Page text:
Monthly Archives: May 2012

Legal Representation for Parties in CPO cases : Frequency and Breakdown

In this Court Watch Project Blog post, we are examining the frequency and proportion of Petitioners and Respondents who have legal representation for their CPO hearing. While the DV civil protection order process is designed to be easy to access and pro se (parties can represent themselves without attorneys), it is permissible for parties to have legal representation.

A total of 116 of Petitioners and 139 of Respondents have been recorded as represented by attorneys-most of the others were either pro-se or absent. Of the total 767 cases that Court Watch volunteers have sat in on this year, 368 had data recorded for both parties with respect to representation; the following percentages are out of those which all data was present (so n/368).

The breakdown in the graph below displays that while most often both parties were not represented (44% of the time), the second most common arrangement was when only the Petitioner had counsel (26% of the time). Both parties were represented quite frequently (24% of the time), as compared to when only the Respondent had counsel (6% of the time).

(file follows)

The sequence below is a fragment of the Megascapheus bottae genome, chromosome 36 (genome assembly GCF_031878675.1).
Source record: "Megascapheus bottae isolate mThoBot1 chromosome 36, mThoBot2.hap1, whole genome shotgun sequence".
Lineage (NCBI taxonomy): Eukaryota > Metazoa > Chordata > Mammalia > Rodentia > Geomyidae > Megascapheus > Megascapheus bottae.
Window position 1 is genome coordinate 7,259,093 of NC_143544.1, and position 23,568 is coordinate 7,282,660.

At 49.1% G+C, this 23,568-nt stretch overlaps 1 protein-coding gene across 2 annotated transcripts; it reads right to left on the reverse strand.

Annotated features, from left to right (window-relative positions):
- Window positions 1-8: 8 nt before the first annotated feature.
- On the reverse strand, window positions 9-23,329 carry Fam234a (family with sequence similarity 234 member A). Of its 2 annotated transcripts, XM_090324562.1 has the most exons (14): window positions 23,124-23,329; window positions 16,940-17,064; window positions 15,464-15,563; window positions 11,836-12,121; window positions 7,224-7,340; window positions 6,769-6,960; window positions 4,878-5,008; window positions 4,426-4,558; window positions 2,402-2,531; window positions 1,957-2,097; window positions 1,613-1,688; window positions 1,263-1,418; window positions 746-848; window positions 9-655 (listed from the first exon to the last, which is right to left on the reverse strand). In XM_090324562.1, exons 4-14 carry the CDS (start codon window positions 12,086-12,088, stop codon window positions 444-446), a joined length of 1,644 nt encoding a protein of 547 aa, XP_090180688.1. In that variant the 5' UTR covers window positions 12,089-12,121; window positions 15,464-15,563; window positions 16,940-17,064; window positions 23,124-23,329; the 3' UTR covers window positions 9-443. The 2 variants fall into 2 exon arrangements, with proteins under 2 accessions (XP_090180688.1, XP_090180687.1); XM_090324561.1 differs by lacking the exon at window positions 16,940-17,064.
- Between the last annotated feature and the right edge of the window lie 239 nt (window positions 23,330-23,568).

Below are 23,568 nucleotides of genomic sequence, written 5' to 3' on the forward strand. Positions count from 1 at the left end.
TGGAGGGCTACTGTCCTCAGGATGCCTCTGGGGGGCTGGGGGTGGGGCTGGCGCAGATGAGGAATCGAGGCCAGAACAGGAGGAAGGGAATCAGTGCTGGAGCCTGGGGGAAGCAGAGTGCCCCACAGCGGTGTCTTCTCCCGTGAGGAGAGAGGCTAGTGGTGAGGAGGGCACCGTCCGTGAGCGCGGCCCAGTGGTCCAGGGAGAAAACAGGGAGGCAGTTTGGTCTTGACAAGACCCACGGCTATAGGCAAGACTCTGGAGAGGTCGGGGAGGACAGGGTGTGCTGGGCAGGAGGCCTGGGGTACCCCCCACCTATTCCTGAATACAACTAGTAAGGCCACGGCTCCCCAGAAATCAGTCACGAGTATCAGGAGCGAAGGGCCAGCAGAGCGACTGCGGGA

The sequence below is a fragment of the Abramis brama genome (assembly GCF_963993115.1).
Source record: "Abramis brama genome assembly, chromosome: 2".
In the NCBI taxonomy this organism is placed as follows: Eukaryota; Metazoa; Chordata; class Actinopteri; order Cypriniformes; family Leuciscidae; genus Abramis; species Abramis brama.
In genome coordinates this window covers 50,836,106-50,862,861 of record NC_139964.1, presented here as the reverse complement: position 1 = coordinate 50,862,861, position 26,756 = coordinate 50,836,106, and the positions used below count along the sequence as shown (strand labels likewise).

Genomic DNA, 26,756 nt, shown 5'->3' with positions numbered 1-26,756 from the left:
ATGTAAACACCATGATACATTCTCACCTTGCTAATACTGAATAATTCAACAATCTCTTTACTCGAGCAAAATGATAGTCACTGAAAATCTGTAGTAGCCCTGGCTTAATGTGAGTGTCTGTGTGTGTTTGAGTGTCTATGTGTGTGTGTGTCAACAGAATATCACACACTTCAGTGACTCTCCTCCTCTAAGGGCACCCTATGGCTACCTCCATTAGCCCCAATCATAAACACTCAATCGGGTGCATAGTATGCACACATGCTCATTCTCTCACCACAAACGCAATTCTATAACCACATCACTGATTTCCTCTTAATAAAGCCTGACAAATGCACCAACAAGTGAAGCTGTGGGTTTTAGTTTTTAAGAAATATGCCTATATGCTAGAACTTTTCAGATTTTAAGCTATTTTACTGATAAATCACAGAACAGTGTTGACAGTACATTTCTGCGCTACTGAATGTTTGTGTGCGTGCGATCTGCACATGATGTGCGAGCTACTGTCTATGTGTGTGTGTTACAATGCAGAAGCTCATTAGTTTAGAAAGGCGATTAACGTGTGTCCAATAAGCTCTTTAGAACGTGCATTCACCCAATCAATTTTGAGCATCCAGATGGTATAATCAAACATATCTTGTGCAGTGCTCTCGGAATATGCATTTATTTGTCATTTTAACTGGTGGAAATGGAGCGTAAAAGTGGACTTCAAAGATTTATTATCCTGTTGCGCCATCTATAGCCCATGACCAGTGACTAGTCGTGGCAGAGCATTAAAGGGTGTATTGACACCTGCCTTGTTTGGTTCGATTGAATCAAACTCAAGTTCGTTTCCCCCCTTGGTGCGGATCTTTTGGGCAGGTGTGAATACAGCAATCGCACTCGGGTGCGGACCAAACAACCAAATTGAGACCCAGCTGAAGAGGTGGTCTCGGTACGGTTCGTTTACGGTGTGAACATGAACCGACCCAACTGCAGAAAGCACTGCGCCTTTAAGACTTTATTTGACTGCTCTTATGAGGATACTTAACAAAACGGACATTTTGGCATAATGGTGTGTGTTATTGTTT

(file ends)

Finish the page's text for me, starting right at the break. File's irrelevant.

Around 32% of the time, at least one party has representation. —where Petitioners have attorneys more frequently than Respondents This may give one party an advantage because the attorney is better able to navigate Court proceedings. If the Petitioner is surviving a pattern of abuse, having representation may equal out the playing fields in Court in cases where the abuser, or Respondent, is very manipulative or threatening. Petitioners may be afraid to come to court due to real or perceived threats, they may be very anxious about seeing or speaking out against their abuser or the Respondent may be able to manipulate the situation to make the Petitioner look less credible; these threats are increased if the Petitioner faces other life-generated barriers such as age, language, fear of coming out, or immigration. Having an attorney may lessen these threats and make it easier for the Petitioner to come to court and get the CPO.

Additionally, representation for parties in CPO cases can become vital if the case is convoluted. And indeed, of the 521 cases where the question of complicating matters was answered, 27% were reported to have complicating related cases—where other issues complicated getting the protection order such as custody, child support, visitation, and criminal cases.